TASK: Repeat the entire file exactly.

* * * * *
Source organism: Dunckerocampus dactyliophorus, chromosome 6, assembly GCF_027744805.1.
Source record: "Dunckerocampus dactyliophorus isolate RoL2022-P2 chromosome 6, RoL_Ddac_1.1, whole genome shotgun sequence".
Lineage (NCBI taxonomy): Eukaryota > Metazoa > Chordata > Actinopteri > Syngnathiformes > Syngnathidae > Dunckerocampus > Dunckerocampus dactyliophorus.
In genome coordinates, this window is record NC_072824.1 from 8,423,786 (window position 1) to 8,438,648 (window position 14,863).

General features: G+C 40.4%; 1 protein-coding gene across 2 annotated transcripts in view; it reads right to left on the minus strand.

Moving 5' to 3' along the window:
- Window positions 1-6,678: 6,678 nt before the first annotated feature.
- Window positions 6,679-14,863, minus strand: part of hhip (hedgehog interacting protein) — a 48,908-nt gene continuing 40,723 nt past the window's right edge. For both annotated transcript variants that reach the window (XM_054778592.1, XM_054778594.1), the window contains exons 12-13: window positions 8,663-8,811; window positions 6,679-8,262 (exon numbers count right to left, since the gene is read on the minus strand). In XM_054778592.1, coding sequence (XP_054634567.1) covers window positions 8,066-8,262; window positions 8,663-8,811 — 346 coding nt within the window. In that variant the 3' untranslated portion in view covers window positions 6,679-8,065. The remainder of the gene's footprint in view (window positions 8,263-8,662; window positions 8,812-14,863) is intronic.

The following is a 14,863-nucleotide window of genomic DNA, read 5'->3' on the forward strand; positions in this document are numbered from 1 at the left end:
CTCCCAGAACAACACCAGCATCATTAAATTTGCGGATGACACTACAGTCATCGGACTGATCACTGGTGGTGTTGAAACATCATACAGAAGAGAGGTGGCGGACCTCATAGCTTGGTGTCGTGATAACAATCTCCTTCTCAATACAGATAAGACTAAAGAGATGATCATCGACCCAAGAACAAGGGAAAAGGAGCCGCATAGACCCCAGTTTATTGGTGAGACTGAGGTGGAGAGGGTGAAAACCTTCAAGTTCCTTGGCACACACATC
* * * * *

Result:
Source organism: Dunckerocampus dactyliophorus, chromosome 6, assembly GCF_027744805.1.
Source record: "Dunckerocampus dactyliophorus isolate RoL2022-P2 chromosome 6, RoL_Ddac_1.1, whole genome shotgun sequence".
Lineage (NCBI taxonomy): Eukaryota > Metazoa > Chordata > Actinopteri > Syngnathiformes > Syngnathidae > Dunckerocampus > Dunckerocampus dactyliophorus.
In genome coordinates, this window is record NC_072824.1 from 8,423,786 (window position 1) to 8,438,648 (window position 14,863).

General features: G+C 40.4%; 1 protein-coding gene across 2 annotated transcripts in view; it reads right to left on the minus strand.

Moving 5' to 3' along the window:
- Window positions 1-6,678: 6,678 nt before the first annotated feature.
- Window positions 6,679-14,863, minus strand: part of hhip (hedgehog interacting protein) — a 48,908-nt gene continuing 40,723 nt past the window's right edge. For both annotated transcript variants that reach the window (XM_054778592.1, XM_054778594.1), the window contains exons 12-13: window positions 8,663-8,811; window positions 6,679-8,262 (exon numbers count right to left, since the gene is read on the minus strand). In XM_054778592.1, coding sequence (XP_054634567.1) covers window positions 8,066-8,262; window positions 8,663-8,811 — 346 coding nt within the window. In that variant the 3' untranslated portion in view covers window positions 6,679-8,065. The remainder of the gene's footprint in view (window positions 8,263-8,662; window positions 8,812-14,863) is intronic.

The following is a 14,863-nucleotide window of genomic DNA, read 5'->3' on the forward strand; positions in this document are numbered from 1 at the left end:
CTCCCAGAACAACACCAGCATCATTAAATTTGCGGATGACACTACAGTCATCGGACTGATCACTGGTGGTGTTGAAACATCATACAGAAGAGAGGTGGCGGACCTCATAGCTTGGTGTCGTGATAACAATCTCCTTCTCAATACAGATAAGACTAAAGAGATGATCATCGACCCAAGAACAAGGGAAAAGGAGCCGCATAGACCCCAGTTTATTGGTGAGACTGAGGTGGAGAGGGTGAAAACCTTCAAGTTCCTTGGCACACACATC